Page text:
He said the ultimate goal of a functioning medical marijuana system is legalization of the substance. That’s exactly what’s driving the federal government to raid clubs and crops, said Robert Mac- Coun, a professor of public policy and law at UC Berkeley who authored the book with Reuter. “The reform effort has been led by drug law reformers, not patient groups. The federal government is upset about this not because people dying from cancer are smoking marijuana, but because they see it as a slippery slope,” MacCoun said. “The fact of the matter is, the federal government is fighting marijuana legalization.”


Proposed rules for medical marijuana

San Francisco Mayor Gavin Newsom last week proposed a number of regulations he would like the Board of Supervisors to impose on medical marijuana clubs in the city, which now number 43. The recommendations, many of which are modeled after state provisions regulating medical cannabis, include: 1. Forbidding the clubs to operate within 1,000 feet of places where young people congregate, such as playgrounds, parks, schools or youth centers, or within 500 feet of another dispensary. 2. Prohibiting the drinking of alcohol on the premises. 3. Making club records available to city inspectors to verify they are meetingstate requirements to operate as a not-for-profit cooperative or collective. 4. Ensuring that only primary caregivers and authorized patients are buying the marijuana. 5. Requiring owners to get Planning Department approval and to notify neighbors of their intent to open a club. 6. Restricting advertising of the clubs to medical and public health communities,such as hospitals and clinics. 7. Requiring that the clubs adhere to good-neighbor policies to prevent such nuisances as loitering, excessive noise and illegal parking around the facilities.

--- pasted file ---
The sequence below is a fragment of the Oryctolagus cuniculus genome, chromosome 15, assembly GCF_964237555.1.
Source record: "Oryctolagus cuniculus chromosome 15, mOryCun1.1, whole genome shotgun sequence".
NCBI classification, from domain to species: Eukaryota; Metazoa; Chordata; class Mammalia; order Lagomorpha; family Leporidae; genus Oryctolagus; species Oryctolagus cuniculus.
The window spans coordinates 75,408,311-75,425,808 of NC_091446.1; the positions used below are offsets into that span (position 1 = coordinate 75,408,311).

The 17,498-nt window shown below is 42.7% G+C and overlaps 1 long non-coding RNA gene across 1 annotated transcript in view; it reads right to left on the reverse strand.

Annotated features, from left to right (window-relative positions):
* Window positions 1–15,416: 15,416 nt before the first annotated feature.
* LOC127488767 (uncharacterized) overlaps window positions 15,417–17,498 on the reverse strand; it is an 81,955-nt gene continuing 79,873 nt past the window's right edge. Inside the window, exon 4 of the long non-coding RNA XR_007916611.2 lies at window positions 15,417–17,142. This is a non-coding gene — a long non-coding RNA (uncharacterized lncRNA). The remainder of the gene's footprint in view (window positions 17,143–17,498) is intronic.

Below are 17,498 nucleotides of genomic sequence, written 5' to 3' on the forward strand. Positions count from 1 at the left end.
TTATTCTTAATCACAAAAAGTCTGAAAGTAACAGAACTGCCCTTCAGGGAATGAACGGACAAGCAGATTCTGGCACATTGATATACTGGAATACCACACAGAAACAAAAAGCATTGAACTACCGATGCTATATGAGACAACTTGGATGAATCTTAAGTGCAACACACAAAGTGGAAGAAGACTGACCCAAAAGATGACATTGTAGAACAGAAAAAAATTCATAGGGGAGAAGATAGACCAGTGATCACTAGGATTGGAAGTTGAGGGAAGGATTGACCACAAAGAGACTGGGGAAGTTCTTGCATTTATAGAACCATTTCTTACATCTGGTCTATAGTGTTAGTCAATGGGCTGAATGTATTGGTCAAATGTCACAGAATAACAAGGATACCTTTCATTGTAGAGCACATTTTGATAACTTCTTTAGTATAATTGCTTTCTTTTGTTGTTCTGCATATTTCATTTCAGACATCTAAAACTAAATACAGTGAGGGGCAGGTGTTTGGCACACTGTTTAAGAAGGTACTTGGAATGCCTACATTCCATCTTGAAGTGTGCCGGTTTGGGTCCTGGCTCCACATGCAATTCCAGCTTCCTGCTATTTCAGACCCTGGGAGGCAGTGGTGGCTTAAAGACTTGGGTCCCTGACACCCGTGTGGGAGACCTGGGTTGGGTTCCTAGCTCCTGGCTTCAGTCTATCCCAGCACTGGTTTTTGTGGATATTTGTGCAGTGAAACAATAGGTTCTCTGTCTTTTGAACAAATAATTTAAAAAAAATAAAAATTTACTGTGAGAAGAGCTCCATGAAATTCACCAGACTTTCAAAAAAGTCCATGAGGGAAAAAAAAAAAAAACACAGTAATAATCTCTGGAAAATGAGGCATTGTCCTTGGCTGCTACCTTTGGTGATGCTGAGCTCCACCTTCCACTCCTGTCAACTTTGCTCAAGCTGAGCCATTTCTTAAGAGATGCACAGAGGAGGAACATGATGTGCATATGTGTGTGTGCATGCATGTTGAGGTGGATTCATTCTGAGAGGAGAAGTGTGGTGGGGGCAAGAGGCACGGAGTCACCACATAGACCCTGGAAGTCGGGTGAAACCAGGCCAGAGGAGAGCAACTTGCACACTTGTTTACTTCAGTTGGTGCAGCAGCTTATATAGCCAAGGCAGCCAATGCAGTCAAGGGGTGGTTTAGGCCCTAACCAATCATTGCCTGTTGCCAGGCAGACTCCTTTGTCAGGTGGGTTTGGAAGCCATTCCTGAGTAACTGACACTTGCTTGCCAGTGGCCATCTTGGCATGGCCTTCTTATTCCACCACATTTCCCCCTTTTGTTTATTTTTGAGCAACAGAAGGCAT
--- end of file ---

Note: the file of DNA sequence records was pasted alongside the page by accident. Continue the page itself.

E-mail Wyatt Buchanan at wbuchanan@sfchronicle.com.